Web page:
WGA Would Allow Artificial Intelligence in Scriptwriting, as Long as Writers Maintain Credit
UPDATED with WGA response.
The Writers Guild of America has proposed allowing artificial intelligence to write scripts, as long as it does not affect writers’ credits or residuals.
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The guild had previously indicated that it would propose regulating the use of AI in the writing process, which has recently surfaced as a concern for writers who fear losing out on jobs.
But contrary to some expectations, the guild is not proposing an outright ban on the use of AI technology.
Instead, the proposal would allow a writer to use ChatGPT to help write a script without having to share writing credit or divide residuals. Or, a studio executive could hand the writer an AI-generated script to rewrite or polish and the writer would still be considered the first writer on the project.
In effect, the proposal would treat AI as a tool — like Final Draft or a pencil — rather than as a writer. It appears to be intended to allow writers to benefit from the technology without getting dragged into credit arbitrations with software manufacturers.
The proposal does not address the scenario in which an AI program writes a script entirely on its own, without help from a person.
The guild’s proposal was discussed in the first bargaining session on Monday with the Alliance of Motion Picture and Television Producers. Three sources confirmed the proposal.
It’s not yet clear whether the AMPTP, which represents the studios, will be receptive to the idea.
The WGA proposal states simply that AI-generated material will not be considered “literary material” or “source material.”
Those terms are key for assigning writing credits, which in turn have a big impact on residual compensation.
“Literary material” is a fundamental term in the WGA’s minimum basic agreement — it is what a “writer” produces (including stories, treatments, screenplays, dialogue, sketches, etc.). If an AI program cannot produce “literary material,” then it cannot be considered a “writer” on a project.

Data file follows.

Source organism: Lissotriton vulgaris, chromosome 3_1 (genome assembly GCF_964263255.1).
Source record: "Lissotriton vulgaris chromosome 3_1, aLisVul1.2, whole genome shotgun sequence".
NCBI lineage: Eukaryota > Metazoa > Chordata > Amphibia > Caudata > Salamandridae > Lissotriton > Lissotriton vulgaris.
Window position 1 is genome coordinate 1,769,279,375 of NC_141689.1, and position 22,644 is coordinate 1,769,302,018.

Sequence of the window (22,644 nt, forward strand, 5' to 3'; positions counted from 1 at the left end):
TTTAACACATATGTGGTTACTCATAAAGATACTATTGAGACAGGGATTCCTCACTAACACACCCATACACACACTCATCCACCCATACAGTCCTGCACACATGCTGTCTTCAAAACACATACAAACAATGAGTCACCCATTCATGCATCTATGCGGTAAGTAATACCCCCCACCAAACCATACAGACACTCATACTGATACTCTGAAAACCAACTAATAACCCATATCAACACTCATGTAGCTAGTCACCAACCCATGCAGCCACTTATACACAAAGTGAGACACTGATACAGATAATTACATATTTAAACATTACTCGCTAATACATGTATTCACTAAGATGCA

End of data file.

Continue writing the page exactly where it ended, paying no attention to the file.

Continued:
“Source material” refers to things like novels, plays and magazine articles, on which a screenplay may be based. If a screenplay is based on source material, then it is not considered an “original screenplay.” The writer may also get only a “screenplay by” credit, rather than a “written by” credit.
A “written by” credit entitles the writer to the full residual for the project, while a “screenplay by” credit gets 75%.
By declaring that ChatGPT cannot write “source material,” the guild would be saying that a writer could adapt an AI-written short story and still get full “written by” credit.
Such scenarios may seem farfetched. But technological advances can present some of the thorniest issues in bargaining, as neither side wants to concede some advantage that may become more consequential in future years.
AI could also be used to help write questions on “Jeopardy!” or other “quiz and audience participation” shows.
SAG-AFTRA has also raised concerns about the effects of AI on performers, notably around losing control of their image, voice and likeness.
The WGA is set to continue bargaining for the next two weeks before reporting back to members on next steps and a potential strike. The contract expires on May 1.
The WGA did not respond to requests for comment. On Wednesday, the guild issued a series of tweets on its AI proposal:
The WGA’s proposal to regulate use of material produced using artificial intelligence or similar technologies ensures the Companies can’t use AI to undermine writers’ working standards including compensation, residuals, separated rights and credits. #WGAStrong 🧵1/7
— Writers Guild of America West (@WGAWest) March 22, 2023
The first tweet sums up the intent of the proposal, which is to regulate AI in such a way to preserve writers’ working standards. The subsequent tweets, however, differ from the language of the proposal.
The entirety of WGA proposal reads: “ARTIFICIAL INTELLIGENCE AND SIMILAR TECHNOLOGIES: Provide that written material produced by artificial intelligence programs and similar technologies will not be considered source material or literary material on any MBA-covered project.”
The guild’s tweets say something else, referring to how AI material is “used” rather than how it is “considered.” The tweets say that AI material cannot be “used” as source material and that AI cannot generate covered “literary material.” The proposal states only that AI material — if used — will not be considered as literary or source material.
Those definitions are key to determining credit and residual compensation in the guild contract. By excluding AI material from those definitions, the guild proposal would protect writers from losing a share of credit or residuals due to the use of AI software.
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